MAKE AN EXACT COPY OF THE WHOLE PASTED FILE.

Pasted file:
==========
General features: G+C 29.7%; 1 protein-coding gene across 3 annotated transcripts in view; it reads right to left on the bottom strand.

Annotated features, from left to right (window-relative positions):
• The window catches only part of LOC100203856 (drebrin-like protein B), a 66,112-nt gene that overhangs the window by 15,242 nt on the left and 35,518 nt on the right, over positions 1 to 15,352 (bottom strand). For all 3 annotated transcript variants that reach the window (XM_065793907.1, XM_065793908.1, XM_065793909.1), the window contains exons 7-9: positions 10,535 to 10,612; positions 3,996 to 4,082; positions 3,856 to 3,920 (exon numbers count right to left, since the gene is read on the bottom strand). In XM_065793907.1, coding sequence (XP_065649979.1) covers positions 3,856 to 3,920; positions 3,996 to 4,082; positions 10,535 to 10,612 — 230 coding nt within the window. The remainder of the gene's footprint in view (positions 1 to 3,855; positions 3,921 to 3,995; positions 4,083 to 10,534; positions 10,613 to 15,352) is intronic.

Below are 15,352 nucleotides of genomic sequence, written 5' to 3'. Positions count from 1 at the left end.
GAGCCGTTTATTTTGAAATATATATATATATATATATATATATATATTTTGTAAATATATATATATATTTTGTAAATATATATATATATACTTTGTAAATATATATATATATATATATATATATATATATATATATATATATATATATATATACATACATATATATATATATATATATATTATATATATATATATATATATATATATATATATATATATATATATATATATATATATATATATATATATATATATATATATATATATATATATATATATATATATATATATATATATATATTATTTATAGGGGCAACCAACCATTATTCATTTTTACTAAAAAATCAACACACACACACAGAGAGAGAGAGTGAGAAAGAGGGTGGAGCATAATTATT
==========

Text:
General features: G+C 29.7%; 1 protein-coding gene across 3 annotated transcripts in view; it reads right to left on the bottom strand.

Annotated features, from left to right (window-relative positions):
• The window catches only part of LOC100203856 (drebrin-like protein B), a 66,112-nt gene that overhangs the window by 15,242 nt on the left and 35,518 nt on the right, over positions 1 to 15,352 (bottom strand). For all 3 annotated transcript variants that reach the window (XM_065793907.1, XM_065793908.1, XM_065793909.1), the window contains exons 7-9: positions 10,535 to 10,612; positions 3,996 to 4,082; positions 3,856 to 3,920 (exon numbers count right to left, since the gene is read on the bottom strand). In XM_065793907.1, coding sequence (XP_065649979.1) covers positions 3,856 to 3,920; positions 3,996 to 4,082; positions 10,535 to 10,612 — 230 coding nt within the window. The remainder of the gene's footprint in view (positions 1 to 3,855; positions 3,921 to 3,995; positions 4,083 to 10,534; positions 10,613 to 15,352) is intronic.

Below are 15,352 nucleotides of genomic sequence, written 5' to 3'. Positions count from 1 at the left end.
GAGCCGTTTATTTTGAAATATATATATATATATATATATATATATATTTTGTAAATATATATATATATTTTGTAAATATATATATATATACTTTGTAAATATATATATATATATATATATATATATATATATATATATATATATATATATATACATACATATATATATATATATATATATTATATATATATATATATATATATATATATATATATATATATATATATATATATATATATATATATATATATATATATATATATATATATATATATATATATATATATATATATATATATATTATTTATAGGGGCAACCAACCATTATTCATTTTTACTAAAAAATCAACACACACACACAGAGAGAGAGAGTGAGAAAGAGGGTGGAGCATAATTATT